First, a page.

One is, of course, a bit boggled by some of the trendy positions in which these Baptists might find employment — “Child Life Specialist”? Meaning … ?? “Child Care Teacher” without “Early Childhood Education” (to which you would think the Education Department is hanging on tenaciously — turns out not to be the case) sounds exceedingly odd to me.

Oh, okay: it’s in “General Family & Consumer Sciences” that you get the teaching certification:

Students in General Family and Consumer Sciences receive a broad education in all areas of family and consumer sciences. Upon graduation, students are prepared to teach in middle and high school programs or work with individuals and families in a variety of settings.

Certainly the Baptists aren’t alone in tossing wildly disparate programs into one administrative toybox. The institutions that rank departments for quality are a bit annoyed, as these jumbles of programs mean that it gets really hard to even rate the departments within such hodgepodges (which may limit the longevity of this bizarre notion).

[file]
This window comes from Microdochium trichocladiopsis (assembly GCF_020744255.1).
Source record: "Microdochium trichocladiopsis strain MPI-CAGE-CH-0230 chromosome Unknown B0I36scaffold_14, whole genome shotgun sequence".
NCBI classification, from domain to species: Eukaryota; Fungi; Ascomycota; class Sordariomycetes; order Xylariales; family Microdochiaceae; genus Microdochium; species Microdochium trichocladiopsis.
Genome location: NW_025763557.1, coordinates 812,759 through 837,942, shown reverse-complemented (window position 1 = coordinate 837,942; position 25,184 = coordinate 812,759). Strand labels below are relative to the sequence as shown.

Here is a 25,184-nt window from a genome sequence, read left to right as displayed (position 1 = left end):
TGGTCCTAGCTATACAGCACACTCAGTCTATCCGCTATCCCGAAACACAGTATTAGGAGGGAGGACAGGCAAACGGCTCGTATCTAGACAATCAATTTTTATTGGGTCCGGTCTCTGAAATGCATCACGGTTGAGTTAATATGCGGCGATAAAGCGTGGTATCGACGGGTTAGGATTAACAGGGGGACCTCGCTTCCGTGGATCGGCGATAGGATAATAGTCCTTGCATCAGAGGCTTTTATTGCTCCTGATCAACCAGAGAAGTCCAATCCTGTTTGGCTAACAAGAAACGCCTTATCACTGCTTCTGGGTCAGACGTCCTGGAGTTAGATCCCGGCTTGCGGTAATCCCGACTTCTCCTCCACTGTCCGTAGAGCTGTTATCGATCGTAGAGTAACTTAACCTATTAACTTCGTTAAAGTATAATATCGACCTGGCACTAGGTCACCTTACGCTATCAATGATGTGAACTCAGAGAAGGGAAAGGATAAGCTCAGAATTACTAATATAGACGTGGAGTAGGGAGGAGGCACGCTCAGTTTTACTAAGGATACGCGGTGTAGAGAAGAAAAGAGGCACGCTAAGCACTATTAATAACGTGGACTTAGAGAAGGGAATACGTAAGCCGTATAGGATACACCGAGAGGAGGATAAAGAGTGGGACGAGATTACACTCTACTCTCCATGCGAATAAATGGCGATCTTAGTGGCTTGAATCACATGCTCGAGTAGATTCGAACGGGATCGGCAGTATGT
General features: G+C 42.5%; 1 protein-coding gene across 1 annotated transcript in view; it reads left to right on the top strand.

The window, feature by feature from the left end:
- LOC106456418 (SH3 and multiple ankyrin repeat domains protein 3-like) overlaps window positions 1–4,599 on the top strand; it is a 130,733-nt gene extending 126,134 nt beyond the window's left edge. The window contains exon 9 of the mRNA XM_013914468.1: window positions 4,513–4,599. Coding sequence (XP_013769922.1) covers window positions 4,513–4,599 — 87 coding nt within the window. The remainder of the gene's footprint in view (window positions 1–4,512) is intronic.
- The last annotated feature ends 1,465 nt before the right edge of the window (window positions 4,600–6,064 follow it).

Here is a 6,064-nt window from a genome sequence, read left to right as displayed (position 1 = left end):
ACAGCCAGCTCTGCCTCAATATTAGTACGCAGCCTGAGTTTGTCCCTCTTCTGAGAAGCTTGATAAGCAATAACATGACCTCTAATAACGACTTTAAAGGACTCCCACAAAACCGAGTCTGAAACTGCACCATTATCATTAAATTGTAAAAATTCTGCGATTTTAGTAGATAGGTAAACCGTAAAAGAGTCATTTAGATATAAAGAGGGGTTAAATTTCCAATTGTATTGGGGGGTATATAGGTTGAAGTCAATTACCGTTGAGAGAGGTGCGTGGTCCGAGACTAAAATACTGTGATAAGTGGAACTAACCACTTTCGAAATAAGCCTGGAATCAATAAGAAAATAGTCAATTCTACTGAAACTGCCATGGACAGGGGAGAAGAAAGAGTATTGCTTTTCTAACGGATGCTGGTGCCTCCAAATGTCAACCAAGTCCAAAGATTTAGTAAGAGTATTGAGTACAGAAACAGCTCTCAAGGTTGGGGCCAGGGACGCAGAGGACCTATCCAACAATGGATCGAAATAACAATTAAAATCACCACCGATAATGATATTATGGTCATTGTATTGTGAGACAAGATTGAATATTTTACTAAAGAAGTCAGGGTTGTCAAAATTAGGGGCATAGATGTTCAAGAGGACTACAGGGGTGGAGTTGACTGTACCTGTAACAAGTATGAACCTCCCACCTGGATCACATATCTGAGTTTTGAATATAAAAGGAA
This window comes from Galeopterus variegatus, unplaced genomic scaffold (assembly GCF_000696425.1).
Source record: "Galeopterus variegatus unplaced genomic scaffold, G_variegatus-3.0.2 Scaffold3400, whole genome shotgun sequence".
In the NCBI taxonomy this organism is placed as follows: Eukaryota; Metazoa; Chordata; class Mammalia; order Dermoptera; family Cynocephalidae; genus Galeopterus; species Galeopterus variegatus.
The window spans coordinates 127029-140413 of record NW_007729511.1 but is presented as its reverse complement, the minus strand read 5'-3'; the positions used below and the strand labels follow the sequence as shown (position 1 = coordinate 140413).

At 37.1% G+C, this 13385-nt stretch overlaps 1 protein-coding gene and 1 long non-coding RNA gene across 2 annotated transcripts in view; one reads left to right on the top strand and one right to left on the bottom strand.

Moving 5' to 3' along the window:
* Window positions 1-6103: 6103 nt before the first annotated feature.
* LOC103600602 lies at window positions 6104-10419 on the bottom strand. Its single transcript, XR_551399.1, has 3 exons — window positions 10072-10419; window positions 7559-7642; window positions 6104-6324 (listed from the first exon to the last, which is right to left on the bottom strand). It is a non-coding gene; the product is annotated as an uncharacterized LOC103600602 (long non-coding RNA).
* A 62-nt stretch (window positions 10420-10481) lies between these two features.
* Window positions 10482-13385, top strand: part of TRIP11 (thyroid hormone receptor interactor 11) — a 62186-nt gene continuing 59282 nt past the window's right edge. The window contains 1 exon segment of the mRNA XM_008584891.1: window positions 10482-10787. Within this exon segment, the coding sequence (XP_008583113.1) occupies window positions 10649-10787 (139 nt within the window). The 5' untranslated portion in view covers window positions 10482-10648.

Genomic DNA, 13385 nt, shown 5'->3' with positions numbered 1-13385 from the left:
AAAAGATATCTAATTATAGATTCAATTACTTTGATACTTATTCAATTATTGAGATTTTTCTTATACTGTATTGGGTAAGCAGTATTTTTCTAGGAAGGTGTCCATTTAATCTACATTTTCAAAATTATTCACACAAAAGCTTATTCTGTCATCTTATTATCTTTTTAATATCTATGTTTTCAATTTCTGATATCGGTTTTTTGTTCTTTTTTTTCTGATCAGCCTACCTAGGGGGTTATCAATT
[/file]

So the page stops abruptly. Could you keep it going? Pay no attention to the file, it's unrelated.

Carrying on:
Yet it is quite revealing in this case of an ideology that you’d think would be at odds with Christianity: families are consumers, and children must be shaped into good consumers. So whether you’re teaching toddlers or advocating for them, or marketing clothing or curtains or some kind of industrialized foodesque substance, you’re in essentially the same domain. And there’s no conflict among them: I can advocate for a child by marketing industrialized foodesque substances or making sure they get sweat-shop-produced clothing from Walmart, and just wash my hands of possible conflicts of interest, doubtless from a very shiny spigot in my very nice house.

I have often wondered at the pick-and-choose-which-scripture-to-heed attitudes of a lot of “Christians” (and, in my experience, particularly Baptists), but this conflation of consumer capitalism and “the family” is weird enough to be just plain Freudian, not to mention … unbiblical and unchristian.